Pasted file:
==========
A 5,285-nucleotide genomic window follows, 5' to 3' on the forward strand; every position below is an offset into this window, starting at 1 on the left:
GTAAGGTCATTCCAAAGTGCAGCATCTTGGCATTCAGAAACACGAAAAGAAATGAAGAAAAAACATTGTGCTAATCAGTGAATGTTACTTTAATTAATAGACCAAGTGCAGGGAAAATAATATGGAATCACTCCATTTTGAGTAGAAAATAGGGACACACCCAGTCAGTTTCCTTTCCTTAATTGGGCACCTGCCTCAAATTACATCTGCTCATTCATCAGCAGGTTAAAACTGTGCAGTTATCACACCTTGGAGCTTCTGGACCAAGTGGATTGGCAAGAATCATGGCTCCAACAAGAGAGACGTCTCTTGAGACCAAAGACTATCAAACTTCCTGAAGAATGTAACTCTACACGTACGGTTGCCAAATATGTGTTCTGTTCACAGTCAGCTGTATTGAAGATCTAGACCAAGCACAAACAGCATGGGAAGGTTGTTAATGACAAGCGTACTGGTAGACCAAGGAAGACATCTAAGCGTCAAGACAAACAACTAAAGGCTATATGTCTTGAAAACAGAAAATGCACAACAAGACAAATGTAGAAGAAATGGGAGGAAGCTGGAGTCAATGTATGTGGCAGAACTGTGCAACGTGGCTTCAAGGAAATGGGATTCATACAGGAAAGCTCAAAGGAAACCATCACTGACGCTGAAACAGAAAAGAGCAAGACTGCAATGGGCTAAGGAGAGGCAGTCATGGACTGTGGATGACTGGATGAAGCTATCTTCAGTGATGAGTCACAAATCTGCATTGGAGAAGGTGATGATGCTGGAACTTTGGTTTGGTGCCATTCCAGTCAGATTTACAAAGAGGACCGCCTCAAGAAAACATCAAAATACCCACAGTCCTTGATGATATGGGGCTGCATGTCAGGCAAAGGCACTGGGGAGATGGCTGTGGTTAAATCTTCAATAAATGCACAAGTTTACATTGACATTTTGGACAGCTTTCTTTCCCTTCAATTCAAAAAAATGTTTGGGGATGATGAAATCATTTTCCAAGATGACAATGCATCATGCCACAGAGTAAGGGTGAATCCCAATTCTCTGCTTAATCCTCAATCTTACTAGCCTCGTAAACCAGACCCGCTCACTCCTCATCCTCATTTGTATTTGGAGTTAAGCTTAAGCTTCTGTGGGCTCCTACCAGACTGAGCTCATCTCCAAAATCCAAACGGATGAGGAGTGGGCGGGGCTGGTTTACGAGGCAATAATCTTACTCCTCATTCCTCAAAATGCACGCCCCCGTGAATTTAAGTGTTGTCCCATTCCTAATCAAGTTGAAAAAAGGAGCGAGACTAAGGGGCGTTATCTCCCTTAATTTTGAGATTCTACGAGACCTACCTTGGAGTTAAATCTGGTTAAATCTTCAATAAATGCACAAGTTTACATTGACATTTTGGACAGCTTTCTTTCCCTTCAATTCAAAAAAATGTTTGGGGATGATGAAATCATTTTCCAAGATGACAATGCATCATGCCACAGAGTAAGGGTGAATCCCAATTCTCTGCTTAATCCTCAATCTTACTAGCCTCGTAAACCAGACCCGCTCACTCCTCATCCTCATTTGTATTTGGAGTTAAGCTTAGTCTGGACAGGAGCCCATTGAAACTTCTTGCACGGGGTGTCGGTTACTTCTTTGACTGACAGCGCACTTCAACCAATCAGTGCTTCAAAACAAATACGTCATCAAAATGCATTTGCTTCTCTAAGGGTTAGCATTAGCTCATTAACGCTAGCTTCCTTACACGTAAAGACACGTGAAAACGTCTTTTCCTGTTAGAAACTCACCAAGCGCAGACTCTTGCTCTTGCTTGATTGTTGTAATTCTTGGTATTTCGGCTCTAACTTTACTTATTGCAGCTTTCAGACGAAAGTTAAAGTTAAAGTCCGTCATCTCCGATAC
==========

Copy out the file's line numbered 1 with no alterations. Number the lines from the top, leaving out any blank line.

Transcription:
A 5,285-nucleotide genomic window follows, 5' to 3' on the forward strand; every position below is an offset into this window, starting at 1 on the left: